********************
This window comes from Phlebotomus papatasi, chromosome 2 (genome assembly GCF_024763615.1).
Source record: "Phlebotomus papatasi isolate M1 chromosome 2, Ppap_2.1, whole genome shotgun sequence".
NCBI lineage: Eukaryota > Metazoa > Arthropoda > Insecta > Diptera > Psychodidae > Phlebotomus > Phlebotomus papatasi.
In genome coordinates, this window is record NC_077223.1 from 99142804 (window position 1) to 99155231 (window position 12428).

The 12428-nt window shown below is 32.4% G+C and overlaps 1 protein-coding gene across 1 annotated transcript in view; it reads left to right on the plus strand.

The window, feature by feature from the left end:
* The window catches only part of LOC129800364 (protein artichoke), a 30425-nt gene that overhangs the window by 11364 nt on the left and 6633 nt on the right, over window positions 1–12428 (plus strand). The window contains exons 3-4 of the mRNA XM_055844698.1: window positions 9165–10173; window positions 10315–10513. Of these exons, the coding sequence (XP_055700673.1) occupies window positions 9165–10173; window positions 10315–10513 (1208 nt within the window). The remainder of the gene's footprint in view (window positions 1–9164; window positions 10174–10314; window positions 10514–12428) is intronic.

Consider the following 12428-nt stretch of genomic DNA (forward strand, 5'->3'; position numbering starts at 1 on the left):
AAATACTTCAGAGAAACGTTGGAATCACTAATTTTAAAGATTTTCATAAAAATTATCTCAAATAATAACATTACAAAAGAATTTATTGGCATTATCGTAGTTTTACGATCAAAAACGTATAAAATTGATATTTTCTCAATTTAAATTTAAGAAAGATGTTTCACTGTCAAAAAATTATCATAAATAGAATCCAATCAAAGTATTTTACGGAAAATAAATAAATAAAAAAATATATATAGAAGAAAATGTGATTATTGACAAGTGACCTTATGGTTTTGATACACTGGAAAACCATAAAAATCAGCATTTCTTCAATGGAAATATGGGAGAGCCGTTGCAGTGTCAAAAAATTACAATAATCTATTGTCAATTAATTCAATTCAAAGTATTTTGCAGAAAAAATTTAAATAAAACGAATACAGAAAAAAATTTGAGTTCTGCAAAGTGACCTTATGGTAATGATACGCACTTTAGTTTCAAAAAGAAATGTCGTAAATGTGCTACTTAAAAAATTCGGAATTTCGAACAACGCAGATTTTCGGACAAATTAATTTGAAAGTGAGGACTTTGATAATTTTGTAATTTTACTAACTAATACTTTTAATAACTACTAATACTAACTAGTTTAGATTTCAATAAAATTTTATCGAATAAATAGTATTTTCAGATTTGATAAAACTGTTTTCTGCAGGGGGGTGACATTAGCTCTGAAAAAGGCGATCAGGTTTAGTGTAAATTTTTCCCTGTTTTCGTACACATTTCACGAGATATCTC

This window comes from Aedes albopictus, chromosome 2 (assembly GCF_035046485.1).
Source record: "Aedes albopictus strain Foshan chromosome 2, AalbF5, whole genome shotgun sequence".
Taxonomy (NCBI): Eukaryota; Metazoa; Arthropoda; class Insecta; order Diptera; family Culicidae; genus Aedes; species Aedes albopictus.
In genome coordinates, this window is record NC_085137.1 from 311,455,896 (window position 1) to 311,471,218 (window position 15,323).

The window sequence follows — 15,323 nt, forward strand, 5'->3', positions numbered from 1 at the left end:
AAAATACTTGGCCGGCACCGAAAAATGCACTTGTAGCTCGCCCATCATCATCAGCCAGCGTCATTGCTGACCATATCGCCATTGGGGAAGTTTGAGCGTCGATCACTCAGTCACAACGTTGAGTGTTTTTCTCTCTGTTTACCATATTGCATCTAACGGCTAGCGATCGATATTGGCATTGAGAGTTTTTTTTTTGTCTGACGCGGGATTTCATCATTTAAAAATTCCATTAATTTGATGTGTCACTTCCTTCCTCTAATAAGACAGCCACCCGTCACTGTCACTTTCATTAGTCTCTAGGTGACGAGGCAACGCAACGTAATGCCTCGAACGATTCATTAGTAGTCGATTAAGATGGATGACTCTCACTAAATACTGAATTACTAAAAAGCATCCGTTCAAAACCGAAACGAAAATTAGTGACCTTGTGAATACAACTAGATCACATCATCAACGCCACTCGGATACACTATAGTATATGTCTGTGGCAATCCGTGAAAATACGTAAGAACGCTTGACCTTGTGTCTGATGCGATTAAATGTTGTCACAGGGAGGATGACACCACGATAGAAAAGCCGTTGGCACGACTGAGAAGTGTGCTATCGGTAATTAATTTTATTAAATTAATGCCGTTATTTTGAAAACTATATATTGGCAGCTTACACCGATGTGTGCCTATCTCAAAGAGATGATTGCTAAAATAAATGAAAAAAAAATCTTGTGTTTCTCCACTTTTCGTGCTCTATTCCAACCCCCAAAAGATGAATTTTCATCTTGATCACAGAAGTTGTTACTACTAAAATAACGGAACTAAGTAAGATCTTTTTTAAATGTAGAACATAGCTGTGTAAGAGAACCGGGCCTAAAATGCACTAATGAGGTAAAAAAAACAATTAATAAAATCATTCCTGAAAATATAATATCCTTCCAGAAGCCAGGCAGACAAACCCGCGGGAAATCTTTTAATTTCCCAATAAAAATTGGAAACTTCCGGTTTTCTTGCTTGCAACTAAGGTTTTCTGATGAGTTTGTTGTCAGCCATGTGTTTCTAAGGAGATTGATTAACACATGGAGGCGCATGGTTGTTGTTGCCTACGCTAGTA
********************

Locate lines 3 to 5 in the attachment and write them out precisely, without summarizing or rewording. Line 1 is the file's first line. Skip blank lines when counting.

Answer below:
NCBI lineage: Eukaryota > Metazoa > Arthropoda > Insecta > Diptera > Psychodidae > Phlebotomus > Phlebotomus papatasi.
In genome coordinates, this window is record NC_077223.1 from 99142804 (window position 1) to 99155231 (window position 12428).

The 12428-nt window shown below is 32.4% G+C and overlaps 1 protein-coding gene across 1 annotated transcript in view; it reads left to right on the plus strand.